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A clearly crafted horizontal light-refracting edge gives the bumpers additional shape. No less eye-catching at the rear end are the exhaust tailpipes which are now 10 millimetres larger at 80 millimetres, a clear indication of just what the new A4 models’ engines are capable of.

The side panel sections under the window area are also a completely new design on both the saloon and Avant. The gently rising arch of the shoulder line begins above the front mudguard and runs along the side of the body as a light-refracting edge. It finally merges with the rear lights where it is continued in their upwardly arching top edge. Proportions of the kind typically found on sports cars are the characteristic feature of the side design: high body panels and a flat window area.

Another sign of the family resemblance that the new A4 has with the Nuvolari quattro study and also the current Audi A6 is the striking but ever-discreet dialogue of concave and convex arches, of curved surfaces facing towards and away from the light. The result is an extremely stimulating interplay of light and shadow, giving the car its own very special appeal from every perspective.

The perfect tailor-made suit: a metaphor frequently used to describe vehicle interiors. But this image will come to the mind of anyone getting behind the characteristic wheel of the new Audi A4, with its hallmark feature of the single-frame element at the centre. This, after all, is a car that unites two apparent opposites to produce an amazing synthesis of exceptional ergonomics and subjective comfort.

On the other hand, the new A4’s cockpit is characterised by lines extending a long way into the door trim and centre console areas, which quite literally appear to embrace the driver. This “wrap around” effect, to use the designers’ technical term, is accentuated additionally by the A4’s high waistline. This feature is something that many customers value very highly, not least because of the remarkable sense of security that it imparts.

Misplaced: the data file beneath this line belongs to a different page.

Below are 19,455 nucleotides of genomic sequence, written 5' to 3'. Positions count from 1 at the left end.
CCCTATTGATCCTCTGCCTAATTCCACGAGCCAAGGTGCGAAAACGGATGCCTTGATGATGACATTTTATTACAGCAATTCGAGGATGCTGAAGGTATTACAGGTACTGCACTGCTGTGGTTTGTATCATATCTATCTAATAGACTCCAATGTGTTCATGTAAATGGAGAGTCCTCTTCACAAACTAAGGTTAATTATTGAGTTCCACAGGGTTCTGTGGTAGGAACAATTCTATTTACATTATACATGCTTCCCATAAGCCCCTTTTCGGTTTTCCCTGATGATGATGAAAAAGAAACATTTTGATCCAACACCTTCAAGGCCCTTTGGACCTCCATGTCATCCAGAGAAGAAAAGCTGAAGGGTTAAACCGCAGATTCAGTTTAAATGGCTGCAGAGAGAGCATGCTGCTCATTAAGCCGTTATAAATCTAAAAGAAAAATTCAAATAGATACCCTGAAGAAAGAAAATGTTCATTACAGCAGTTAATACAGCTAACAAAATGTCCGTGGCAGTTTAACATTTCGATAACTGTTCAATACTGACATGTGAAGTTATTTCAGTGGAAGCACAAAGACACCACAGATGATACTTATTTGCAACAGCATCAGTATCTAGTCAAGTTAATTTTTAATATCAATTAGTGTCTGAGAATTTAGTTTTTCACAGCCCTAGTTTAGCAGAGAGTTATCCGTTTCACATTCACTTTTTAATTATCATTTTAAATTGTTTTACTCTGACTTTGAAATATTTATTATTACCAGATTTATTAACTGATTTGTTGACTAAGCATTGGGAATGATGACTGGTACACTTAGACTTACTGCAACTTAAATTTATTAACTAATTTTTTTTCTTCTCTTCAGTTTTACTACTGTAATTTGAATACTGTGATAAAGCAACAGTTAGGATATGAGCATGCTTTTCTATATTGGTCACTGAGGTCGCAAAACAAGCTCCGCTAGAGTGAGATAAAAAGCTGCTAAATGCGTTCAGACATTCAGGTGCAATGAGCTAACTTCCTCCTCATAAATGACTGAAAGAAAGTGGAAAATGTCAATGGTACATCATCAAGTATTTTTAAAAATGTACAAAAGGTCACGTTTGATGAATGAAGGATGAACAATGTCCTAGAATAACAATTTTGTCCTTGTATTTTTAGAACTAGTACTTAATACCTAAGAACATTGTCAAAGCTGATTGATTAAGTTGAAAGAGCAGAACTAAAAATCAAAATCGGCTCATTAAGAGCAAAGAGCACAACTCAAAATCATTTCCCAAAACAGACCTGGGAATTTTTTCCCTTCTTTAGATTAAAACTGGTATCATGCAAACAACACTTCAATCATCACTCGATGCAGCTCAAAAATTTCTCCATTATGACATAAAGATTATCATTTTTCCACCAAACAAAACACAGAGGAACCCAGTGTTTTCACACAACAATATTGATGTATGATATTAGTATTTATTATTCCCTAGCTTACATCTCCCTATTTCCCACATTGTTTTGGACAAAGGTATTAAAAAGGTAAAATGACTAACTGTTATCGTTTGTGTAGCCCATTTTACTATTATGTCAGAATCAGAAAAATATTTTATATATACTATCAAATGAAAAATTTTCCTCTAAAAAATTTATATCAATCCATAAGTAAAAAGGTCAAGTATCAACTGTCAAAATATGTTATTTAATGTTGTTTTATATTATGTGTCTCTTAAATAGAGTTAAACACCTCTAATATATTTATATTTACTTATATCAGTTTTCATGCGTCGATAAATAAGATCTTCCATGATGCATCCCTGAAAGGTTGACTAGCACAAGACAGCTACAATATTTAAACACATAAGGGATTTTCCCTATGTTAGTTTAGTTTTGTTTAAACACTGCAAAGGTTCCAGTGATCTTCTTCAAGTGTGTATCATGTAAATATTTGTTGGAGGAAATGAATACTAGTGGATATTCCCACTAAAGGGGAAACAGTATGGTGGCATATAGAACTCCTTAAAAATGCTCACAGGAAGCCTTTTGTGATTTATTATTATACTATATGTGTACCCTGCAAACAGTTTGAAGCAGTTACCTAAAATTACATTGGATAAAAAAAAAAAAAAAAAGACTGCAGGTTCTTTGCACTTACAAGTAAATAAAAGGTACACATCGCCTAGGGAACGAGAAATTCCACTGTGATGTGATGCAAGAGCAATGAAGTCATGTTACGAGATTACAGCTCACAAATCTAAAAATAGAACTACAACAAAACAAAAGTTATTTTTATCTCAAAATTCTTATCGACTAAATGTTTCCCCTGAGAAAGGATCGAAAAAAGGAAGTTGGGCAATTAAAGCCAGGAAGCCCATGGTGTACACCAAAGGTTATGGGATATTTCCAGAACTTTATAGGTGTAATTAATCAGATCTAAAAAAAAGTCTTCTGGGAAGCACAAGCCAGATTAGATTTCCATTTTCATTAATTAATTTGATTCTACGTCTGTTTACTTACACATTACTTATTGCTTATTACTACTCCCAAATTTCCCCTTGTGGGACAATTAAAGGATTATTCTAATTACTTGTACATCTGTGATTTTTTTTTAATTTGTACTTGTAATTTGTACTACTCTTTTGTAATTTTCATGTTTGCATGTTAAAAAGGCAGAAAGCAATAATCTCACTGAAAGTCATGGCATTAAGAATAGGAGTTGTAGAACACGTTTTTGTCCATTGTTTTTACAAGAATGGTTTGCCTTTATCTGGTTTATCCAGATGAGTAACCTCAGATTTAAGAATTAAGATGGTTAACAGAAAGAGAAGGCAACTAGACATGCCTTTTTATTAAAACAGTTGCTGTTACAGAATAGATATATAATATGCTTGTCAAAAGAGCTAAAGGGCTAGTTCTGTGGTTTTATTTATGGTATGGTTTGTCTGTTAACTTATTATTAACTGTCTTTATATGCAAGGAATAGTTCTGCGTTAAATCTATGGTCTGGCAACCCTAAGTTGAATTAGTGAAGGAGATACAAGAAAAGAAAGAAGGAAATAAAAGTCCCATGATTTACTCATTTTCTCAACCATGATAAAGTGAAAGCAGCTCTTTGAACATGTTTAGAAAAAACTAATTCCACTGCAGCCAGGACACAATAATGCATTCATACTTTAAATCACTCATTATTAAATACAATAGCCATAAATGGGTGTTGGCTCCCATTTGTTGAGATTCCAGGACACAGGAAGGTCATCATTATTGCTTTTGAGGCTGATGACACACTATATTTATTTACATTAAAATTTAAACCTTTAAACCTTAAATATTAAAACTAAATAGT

The architecture of the dashboard and centre console also provide scope for positioning a wide range of instruments and controls high up, in other words ideally within the driver’s field of vision. This is an ergonomic strategy that is adopted in every aircraft cockpit for very good reasons.

The lines of the driving area create a lively interplay of distinctly rounded, tangible shapes and graphically clear edges and notches.

This area is thus divided up into clearly defined zones. These can be distinguished at a glance, a worthwhile ergonomic bonus that speeds up intuitive access to the individual information units and function groups. This process of locating involves both the visual and tactile senses: groups of controls and displays can also be identified by the materials used.

As far as the instruments are concerned, the most important information elements are located under a dome-shaped cover. The dial graphics of the large round instruments dispense with all fashionable gimmicks. Together with the standard central display, the white instrument lighting ensures optimum readability.

The most important controls for the occupants’ well-being are located in the centre console: automatic air conditioning, audio system and the optional navigation system plus. The air conditioning controls are within easy reach of both driver and front passenger.

The door trim design reflects the differing needs of the driver and front passenger. Because no grab handle is needed on the driver’s side, the electric window buttons and door mirror adjusters are integrated here, a long way forward in the best location ergonomically. The front passenger, on the other hand, has the grab handle precisely where it is ergonomically most appreciated. The padded door armrests and the optional centre armrest are immaculate touches on both sides.

However, there are more benefits to the interior design than sheer practicality. The design of the self-contained zones also creates a basis for a wide range of combination options for materials and colours. From the designers’ viewpoint this opens up entirely new horizons, and for A4 drivers it provides scope for an unprecedented degree of customisation.

The customer’s tastes and imagination are almost unrestricted when it comes to the choice of equipment and trim. The fact that the craftsmanship and quality of all fabrics and upholstery materials are of a standard you would expect to find on a luxury car is a fitting reflection of how Audi perceives itself.

Scribbled on September 16th 2007 in robson.m3Rlin.org